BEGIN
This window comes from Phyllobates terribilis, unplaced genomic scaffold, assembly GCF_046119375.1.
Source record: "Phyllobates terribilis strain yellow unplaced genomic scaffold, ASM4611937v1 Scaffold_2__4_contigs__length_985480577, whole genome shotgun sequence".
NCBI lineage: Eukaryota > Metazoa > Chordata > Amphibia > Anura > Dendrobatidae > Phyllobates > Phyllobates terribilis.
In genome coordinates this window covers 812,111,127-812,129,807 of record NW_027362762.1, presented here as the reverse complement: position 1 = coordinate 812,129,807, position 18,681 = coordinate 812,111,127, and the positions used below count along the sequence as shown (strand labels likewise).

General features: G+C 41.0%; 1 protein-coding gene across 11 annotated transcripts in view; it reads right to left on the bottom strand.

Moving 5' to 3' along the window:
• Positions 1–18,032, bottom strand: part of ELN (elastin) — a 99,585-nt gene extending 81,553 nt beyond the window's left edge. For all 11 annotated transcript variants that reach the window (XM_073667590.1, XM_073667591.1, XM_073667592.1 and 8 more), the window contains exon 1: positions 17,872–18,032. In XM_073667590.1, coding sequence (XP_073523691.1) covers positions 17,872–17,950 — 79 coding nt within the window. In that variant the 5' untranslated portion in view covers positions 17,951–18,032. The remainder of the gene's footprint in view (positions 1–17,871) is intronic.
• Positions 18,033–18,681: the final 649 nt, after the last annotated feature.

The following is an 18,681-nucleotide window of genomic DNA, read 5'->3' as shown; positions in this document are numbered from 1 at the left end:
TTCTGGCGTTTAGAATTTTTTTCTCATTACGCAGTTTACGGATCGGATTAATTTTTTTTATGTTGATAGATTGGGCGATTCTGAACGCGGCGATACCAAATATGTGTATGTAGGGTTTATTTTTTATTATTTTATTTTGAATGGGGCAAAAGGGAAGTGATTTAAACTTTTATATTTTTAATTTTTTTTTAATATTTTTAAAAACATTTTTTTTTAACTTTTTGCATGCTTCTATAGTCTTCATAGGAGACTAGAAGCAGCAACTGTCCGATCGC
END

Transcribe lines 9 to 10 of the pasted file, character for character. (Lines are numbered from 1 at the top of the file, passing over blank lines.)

The following is an 18,681-nucleotide window of genomic DNA, read 5'->3' as shown; positions in this document are numbered from 1 at the left end:
TTCTGGCGTTTAGAATTTTTTTCTCATTACGCAGTTTACGGATCGGATTAATTTTTTTTATGTTGATAGATTGGGCGATTCTGAACGCGGCGATACCAAATATGTGTATGTAGGGTTTATTTTTTATTATTTTATTTTGAATGGGGCAAAAGGGAAGTGATTTAAACTTTTATATTTTTAATTTTTTTTTAATATTTTTAAAAACATTTTTTTTTAACTTTTTGCATGCTTCTATAGTCTTCATAGGAGACTAGAAGCAGCAACTGTCCGATCGC